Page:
This article is part of a series on alternative possibilities in nuclear power.
Previously at EcoGeek: Alternative Possibilities in Nuclear Power
Pebble Bed Reactor
The pebble-bed reactor was supposed to be another intrinsically safe, and "melt-down proof" design. "Pebble bed reactors are helium-cooled, graphite-moderated reactors in which the fuel is in the form of tennis ball-sized spherical "pebbles" encased in a graphite moderator. New fuel pebbles are continuously added at the top of a cylindrical reactor vessel and travel slowly down the column by gravity, until they reach the bottom and are removed." Cooling uses an inert gas such as helium, rather than a liquid, which simplifies many of the reactor systems.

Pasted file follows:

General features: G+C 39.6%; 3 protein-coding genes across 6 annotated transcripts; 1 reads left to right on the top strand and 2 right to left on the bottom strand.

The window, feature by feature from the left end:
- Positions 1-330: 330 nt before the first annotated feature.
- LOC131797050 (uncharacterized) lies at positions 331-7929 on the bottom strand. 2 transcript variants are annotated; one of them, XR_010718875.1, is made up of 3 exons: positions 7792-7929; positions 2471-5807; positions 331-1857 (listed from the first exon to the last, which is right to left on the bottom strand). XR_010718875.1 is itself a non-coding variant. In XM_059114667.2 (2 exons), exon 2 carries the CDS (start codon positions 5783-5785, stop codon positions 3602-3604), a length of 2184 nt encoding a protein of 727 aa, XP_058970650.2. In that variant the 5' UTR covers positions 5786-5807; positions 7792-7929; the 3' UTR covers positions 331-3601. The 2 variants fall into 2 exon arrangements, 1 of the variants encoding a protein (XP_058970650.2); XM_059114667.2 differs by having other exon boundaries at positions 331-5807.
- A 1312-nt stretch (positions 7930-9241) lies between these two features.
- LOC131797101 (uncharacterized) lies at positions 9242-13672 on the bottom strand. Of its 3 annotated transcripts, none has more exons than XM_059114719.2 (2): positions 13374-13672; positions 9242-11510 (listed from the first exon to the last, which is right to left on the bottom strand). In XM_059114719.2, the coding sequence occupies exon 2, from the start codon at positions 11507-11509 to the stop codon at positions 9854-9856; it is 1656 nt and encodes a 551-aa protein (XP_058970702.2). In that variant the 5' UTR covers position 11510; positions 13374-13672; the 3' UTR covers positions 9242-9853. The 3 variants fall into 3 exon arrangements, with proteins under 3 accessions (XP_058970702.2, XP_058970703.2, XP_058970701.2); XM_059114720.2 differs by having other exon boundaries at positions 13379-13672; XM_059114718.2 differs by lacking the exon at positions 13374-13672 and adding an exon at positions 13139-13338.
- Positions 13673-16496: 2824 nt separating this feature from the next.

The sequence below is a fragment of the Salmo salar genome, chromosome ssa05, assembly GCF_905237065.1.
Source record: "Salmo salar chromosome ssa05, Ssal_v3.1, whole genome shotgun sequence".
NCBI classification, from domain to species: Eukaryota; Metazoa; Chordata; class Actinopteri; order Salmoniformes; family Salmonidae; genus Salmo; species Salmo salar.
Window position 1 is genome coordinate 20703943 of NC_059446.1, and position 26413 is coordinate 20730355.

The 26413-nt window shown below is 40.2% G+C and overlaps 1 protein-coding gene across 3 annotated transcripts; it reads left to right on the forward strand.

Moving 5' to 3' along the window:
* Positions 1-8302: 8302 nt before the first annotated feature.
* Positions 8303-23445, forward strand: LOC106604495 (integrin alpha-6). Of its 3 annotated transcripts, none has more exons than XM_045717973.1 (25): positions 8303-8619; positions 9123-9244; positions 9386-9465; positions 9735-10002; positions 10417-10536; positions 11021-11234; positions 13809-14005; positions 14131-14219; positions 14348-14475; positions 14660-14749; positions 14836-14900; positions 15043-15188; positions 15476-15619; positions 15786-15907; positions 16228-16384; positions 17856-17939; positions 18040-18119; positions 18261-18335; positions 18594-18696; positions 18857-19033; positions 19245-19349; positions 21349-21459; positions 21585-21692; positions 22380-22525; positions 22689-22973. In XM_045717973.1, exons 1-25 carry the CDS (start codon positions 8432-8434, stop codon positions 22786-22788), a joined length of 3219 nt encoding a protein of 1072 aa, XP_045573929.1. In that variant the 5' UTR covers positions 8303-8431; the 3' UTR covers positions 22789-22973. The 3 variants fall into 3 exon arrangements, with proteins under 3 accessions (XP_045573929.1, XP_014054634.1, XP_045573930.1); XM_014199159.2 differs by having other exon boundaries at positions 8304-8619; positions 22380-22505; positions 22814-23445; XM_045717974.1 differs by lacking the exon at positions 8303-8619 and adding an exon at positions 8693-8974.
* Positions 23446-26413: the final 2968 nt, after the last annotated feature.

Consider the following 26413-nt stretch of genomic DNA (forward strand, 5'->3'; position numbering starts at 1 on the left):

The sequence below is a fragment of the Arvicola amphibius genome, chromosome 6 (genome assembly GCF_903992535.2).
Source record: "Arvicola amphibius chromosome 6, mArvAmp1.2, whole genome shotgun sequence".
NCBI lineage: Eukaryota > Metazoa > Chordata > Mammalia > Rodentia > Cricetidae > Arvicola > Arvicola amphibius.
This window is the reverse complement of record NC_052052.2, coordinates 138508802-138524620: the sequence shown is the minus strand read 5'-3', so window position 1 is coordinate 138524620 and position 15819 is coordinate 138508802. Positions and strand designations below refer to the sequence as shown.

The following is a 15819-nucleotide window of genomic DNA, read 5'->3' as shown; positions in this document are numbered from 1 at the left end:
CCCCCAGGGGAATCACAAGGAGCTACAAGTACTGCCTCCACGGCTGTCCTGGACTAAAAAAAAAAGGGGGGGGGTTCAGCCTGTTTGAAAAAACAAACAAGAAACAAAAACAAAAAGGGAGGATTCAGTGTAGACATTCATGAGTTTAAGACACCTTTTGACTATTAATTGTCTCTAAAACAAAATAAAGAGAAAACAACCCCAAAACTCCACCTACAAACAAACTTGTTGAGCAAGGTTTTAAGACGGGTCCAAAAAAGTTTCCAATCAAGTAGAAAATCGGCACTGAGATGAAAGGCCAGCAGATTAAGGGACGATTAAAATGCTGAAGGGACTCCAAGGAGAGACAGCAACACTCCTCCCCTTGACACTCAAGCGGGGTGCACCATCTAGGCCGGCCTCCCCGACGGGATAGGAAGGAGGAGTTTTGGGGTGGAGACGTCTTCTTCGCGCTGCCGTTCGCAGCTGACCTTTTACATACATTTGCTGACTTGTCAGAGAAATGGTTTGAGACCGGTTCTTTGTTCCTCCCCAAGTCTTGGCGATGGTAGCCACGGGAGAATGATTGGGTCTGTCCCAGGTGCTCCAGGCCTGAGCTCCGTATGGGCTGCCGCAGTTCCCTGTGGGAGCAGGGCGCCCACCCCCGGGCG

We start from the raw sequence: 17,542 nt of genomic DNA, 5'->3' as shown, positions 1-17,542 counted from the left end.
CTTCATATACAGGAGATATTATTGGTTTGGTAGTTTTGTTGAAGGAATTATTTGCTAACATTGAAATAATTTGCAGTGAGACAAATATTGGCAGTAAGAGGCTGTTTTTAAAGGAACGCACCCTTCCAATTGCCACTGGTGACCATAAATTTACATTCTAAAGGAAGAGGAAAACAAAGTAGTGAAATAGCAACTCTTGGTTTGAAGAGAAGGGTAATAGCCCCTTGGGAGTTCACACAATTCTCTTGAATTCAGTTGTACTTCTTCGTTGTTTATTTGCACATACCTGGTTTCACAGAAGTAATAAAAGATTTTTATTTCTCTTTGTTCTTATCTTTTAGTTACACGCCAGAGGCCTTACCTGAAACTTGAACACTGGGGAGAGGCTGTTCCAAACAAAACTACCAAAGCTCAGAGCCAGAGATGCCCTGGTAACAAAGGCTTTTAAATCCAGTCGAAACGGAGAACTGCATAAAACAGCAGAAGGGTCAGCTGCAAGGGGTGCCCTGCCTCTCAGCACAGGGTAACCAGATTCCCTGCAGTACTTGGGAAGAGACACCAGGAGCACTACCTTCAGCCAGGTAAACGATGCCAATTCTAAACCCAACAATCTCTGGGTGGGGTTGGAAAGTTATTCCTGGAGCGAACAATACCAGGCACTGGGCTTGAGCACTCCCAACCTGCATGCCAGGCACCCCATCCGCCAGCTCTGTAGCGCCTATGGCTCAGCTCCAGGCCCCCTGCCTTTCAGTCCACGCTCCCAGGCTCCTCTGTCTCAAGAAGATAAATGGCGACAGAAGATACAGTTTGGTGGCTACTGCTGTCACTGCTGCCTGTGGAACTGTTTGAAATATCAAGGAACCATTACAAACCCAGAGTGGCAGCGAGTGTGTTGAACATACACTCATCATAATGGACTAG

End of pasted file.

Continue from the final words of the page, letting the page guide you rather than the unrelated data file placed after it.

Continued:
"The use of helium and graphite allows the reactor to burn the fuel efficiently and to operate at much higher temperatures than conventional light water reactors." Since the pebble bed reactor was already designed to operate at very high temperatures, and since its cooling medium was a gas, rather than a liquid, the control systems for a pebble bed reactor could be much simpler. The largest problems that need to be dealt with for a boiling water reactor - overheating and coolant boiling away - are not concerns for a pebble bed reactor. The pebble bed also produces less power as the temperature rises, so the design is effectively self-limiting.